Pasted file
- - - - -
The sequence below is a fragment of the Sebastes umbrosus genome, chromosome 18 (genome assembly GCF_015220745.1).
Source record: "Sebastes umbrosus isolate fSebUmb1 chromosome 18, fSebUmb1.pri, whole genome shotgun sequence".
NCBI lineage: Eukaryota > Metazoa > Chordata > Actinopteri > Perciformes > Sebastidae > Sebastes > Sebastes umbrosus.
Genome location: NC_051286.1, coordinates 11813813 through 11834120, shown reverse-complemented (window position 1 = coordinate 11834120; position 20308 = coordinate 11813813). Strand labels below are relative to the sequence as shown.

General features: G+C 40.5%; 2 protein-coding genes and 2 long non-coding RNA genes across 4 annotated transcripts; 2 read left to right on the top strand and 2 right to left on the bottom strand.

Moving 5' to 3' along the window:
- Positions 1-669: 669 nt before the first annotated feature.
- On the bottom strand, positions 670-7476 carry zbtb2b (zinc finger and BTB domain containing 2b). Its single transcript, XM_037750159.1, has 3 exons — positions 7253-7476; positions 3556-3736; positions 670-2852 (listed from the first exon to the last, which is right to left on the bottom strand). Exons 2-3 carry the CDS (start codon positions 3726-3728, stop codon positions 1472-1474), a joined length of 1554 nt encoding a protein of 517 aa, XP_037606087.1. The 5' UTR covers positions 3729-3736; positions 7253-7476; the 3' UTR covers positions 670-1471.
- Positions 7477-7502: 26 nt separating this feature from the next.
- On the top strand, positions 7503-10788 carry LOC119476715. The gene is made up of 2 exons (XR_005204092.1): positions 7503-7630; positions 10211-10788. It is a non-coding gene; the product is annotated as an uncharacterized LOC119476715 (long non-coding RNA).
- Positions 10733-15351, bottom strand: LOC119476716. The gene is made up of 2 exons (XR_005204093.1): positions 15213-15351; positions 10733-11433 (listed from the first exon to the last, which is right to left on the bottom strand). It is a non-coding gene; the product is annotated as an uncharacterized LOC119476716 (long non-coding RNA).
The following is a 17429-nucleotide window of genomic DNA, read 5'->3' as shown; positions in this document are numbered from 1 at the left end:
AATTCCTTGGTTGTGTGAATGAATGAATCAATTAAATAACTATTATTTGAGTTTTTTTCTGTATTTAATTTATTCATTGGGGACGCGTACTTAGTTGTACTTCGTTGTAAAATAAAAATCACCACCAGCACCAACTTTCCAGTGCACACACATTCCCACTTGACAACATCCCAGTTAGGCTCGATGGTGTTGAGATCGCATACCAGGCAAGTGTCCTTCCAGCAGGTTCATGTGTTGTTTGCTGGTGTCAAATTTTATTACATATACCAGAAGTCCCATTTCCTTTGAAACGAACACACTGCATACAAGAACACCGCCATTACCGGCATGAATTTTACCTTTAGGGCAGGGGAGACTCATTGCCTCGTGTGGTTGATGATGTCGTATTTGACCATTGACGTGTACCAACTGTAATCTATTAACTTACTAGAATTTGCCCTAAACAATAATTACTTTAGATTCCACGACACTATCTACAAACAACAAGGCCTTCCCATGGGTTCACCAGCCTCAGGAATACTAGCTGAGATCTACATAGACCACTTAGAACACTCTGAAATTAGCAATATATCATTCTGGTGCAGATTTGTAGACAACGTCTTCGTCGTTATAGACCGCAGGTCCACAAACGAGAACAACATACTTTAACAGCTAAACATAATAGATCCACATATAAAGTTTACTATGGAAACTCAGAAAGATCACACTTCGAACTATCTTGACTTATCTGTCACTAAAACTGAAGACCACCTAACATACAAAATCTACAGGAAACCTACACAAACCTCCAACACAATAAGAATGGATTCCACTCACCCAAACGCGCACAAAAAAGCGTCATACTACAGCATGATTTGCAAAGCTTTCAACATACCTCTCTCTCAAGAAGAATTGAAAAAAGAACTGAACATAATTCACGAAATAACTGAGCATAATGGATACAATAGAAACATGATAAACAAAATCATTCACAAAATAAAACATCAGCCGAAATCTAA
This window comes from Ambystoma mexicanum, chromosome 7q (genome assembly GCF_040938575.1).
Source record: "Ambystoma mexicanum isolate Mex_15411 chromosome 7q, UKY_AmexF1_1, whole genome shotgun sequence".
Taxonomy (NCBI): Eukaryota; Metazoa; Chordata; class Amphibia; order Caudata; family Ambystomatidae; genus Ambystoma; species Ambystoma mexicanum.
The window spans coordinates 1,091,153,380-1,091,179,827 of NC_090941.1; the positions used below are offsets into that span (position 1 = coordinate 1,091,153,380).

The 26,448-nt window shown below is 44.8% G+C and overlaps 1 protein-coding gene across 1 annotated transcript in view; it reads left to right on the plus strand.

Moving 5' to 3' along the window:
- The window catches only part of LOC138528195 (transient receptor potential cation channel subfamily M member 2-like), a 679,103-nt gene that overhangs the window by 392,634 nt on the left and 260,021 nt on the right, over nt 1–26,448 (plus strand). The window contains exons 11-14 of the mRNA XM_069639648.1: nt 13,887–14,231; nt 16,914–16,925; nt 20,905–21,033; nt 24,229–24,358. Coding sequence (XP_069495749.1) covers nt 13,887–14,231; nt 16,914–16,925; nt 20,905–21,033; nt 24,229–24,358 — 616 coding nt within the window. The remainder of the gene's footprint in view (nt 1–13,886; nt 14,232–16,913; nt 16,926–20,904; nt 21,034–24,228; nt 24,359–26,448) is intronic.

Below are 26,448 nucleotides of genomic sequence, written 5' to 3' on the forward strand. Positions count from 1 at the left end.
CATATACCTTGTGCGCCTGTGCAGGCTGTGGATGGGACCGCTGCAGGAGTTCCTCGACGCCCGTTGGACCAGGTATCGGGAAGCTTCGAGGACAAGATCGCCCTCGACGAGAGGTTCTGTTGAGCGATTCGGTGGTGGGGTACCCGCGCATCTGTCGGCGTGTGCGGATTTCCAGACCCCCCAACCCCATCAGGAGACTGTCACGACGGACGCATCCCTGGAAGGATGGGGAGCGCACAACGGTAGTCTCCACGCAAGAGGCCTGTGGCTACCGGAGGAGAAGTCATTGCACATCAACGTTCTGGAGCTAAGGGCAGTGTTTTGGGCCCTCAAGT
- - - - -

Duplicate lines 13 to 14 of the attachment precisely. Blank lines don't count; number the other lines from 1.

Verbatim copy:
AATTCCTTGGTTGTGTGAATGAATGAATCAATTAAATAACTATTATTTGAGTTTTTTTCTGTATTTAATTTATTCATTGGGGACGCGTACTTAGTTGTACTTCGTTGTAAAATAAAAATCACCACCAGCACCAACTTTCCAGTGCACACACATTCCCACTTGACAACATCCCAGTTAGGCTCGATGGTGTTGAGATCGCATACCAGGCAAGTGTCCTTCCAGCAGGTTCATGTGTTGTTTGCTGGTGTCAAATTTTATTACATATACCAGAAGTCCCATTTCCTTTGAAACGAACACACTGCATACAAGAACACCGCCATTACCGGCATGAATTTTACCTTTAGGGCAGGGGAGACTCATTGCCTCGTGTGGTTGATGATGTCGTATTTGACCATTGACGTGTACCAACTGTAATCTATTAACTTACTAGAATTTGCCCTAAACAATAATTACTTTAGATTCCACGACACTATCTACAAACAACAAGGCCTTCCCATGGGTTCACCAGCCTCAGGAATACTAGCTGAGATCTACATAGACCACTTAGAACACTCTGAAATTAGCAATATATCATTCTGGTGCAGATTTGTAGACAACGTCTTCGTCGTTATAGACCGCAGGTCCACAAACGAGAACAACATACTTTAACAGCTAAACATAATAGATCCACATATAAAGTTTACTATGGAAACTCAGAAAGATCACACTTCGAACTATCTTGACTTATCTGTCACTAAAACTGAAGACCACCTAACATACAAAATCTACAGGAAACCTACACAAACCTCCAACACAATAAGAATGGATTCCACTCACCCAAACGCGCACAAAAAAGCGTCATACTACAGCATGATTTGCAAAGCTTTCAACATACCTCTCTCTCAAGAAGAATTGAAAAAAGAACTGAACATAATTCACGAAATAACTGAGCATAATGGATACAATAGAAACATGATAAACAAAATCATTCACAAAATAAAACATCAGCCGAAATCTAA
This window comes from Ambystoma mexicanum, chromosome 7q (genome assembly GCF_040938575.1).